Welcome to another edition of ‘Honest Conversations’ with Mrs. Modupe Ehirim. Feel free to read the past conversations here. We would love to hear your opinions so do leave a comment at the end of the post.
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When I met my dear husband, what attracted me to him was his gentlemanliness. Here was a man who opened the door of the car for me, gave me a gift every time he saw me, and played beautiful music for me when I visited him. The last thing on my mind was where he came from. As our relationship became serious and we decided to get married, we took note that he was Igbo and I was Yoruba. Should that mean anything to a couple that was in love and just wanted to get married? With the benefit of hindsight, I know now that it should. I’m getting ahead of myself.
Thank God for wise mothers. Once my parents saw that this relationship was going somewhere, my mum contacted her Igbo friends. She inquired from them what Igbo culture and tradition about marriage were. She was told about married women tying two wrappers, attending village and town meetings, serving of kolanuts to visitors and the like. Armed with this information, she sat me down and asked if I was ready to become an Igbo woman. She explained that in addition to being madly in love with this man, I needed to decide whether I wanted to become an Igbo woman. At that point, I truly was ready to do anything. I really wanted to marry him.
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Fast forward a couple of years; I was now married to the man of my dreams. It was time to register with the village and town meetings. It required attendance at monthly meetings which were conducted in Igbo language. It required attending dance practices in preparation for fund-raising ceremonies. It required tying two wrappers when attending wake-keeping ceremonies, even in Lagos, when someone in the kindred died. All these for a Yoruba girl who had all her life only known her parents and brother and sisters. My mother’s fact-finding efforts had prepared me alright, and helped to ease me into all of these changes in lifestyle. There was however a lot more that she didn’t know about. I had agreed to become an Igbo woman, but did I realize the full implications of that? I gradually found out that I didn’t. It was a real transition for me. What would have happened to me if my mother had not gone on that fact finding mission on my behalf?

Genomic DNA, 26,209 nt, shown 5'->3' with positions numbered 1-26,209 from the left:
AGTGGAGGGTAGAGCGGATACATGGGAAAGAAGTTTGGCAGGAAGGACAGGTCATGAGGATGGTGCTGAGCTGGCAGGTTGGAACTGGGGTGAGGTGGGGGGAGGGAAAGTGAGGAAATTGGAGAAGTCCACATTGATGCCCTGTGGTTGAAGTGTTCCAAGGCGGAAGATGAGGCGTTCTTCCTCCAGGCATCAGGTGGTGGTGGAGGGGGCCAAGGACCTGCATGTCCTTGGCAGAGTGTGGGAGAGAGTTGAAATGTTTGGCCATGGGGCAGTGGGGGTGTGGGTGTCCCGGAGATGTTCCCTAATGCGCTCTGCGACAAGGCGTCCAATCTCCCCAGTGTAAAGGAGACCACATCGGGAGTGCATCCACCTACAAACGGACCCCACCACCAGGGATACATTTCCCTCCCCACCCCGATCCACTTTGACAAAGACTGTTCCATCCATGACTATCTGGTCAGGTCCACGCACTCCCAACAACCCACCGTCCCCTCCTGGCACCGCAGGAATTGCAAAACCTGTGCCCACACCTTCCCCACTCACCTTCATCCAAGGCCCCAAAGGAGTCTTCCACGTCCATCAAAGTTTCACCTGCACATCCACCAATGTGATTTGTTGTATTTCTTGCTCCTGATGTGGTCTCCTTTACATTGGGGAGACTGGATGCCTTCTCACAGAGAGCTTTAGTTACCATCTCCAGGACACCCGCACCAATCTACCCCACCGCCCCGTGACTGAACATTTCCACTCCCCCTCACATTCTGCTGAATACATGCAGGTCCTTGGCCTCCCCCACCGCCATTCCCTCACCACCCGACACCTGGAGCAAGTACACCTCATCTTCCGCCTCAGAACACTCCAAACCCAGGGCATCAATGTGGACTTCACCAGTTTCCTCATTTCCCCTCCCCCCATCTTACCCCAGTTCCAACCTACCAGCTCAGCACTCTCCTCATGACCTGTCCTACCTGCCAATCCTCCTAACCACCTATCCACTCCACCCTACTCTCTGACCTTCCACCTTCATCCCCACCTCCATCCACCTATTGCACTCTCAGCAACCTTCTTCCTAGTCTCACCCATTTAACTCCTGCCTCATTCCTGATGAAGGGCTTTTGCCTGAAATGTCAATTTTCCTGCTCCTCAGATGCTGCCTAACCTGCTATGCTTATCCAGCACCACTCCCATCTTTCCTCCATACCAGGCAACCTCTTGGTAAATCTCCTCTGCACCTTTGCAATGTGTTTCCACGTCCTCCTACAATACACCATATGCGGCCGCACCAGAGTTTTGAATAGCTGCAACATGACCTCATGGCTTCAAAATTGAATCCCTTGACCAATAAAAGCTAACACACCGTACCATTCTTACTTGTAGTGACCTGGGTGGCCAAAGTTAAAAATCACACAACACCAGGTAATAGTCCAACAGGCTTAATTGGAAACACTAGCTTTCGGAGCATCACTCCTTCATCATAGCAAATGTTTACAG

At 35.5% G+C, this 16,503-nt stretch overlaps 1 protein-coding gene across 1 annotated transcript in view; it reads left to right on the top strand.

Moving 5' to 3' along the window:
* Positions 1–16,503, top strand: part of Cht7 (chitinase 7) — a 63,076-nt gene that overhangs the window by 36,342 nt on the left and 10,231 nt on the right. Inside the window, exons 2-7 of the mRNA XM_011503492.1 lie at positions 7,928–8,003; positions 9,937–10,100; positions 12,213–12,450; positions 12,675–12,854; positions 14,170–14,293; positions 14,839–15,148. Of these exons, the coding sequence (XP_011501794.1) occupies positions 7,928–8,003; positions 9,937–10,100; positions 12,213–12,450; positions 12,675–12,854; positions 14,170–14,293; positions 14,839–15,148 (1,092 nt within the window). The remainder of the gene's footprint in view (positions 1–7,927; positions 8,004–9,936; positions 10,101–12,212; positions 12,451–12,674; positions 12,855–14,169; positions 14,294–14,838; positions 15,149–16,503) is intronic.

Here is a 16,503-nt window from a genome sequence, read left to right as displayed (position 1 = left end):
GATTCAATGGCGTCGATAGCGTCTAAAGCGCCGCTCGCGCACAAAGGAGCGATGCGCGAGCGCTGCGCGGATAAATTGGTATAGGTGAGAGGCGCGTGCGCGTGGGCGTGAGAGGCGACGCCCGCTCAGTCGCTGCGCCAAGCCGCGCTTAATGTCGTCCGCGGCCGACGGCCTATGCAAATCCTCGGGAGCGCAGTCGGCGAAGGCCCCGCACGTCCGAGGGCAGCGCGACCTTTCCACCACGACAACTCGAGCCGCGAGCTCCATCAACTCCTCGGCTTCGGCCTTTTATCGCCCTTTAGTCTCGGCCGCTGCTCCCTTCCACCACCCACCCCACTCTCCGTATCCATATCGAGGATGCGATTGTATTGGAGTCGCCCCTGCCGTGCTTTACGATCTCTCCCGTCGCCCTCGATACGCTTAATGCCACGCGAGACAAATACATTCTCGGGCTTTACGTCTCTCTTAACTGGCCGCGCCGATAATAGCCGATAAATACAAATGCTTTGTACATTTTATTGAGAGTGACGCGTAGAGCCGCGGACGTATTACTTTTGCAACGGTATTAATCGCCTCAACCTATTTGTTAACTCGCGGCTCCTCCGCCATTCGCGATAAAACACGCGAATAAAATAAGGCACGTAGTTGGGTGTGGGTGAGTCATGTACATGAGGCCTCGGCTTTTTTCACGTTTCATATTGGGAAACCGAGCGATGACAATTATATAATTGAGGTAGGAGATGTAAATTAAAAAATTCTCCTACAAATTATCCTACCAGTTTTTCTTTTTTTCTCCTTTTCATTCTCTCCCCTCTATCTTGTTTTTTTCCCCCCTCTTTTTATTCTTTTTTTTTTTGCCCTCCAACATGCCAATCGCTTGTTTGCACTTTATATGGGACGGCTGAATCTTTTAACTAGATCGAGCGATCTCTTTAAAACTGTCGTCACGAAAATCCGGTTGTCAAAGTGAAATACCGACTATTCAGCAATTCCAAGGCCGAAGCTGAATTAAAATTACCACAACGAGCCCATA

The truth is that every day, a young man and young woman meet, fall in love with one another and want to spend the rest of their lives together. What many of them don’t realize is that the wedding is the beginning of a lifelong journey into the unknown. They were raised in different homes with different parents and siblings, maybe even different cultural influences were involved. They are influenced by different friends and life experiences. Their different educational, church, and personal experiences with God, all have a big influence on that which they value and decide is important to them. Agreeing to marry each other is equivalent to starting a new life with many unknowns. The road to happily ever after requires conscious effort to look ahead to discern what adjustments will be required after the wedding day ceremony is long forgotten.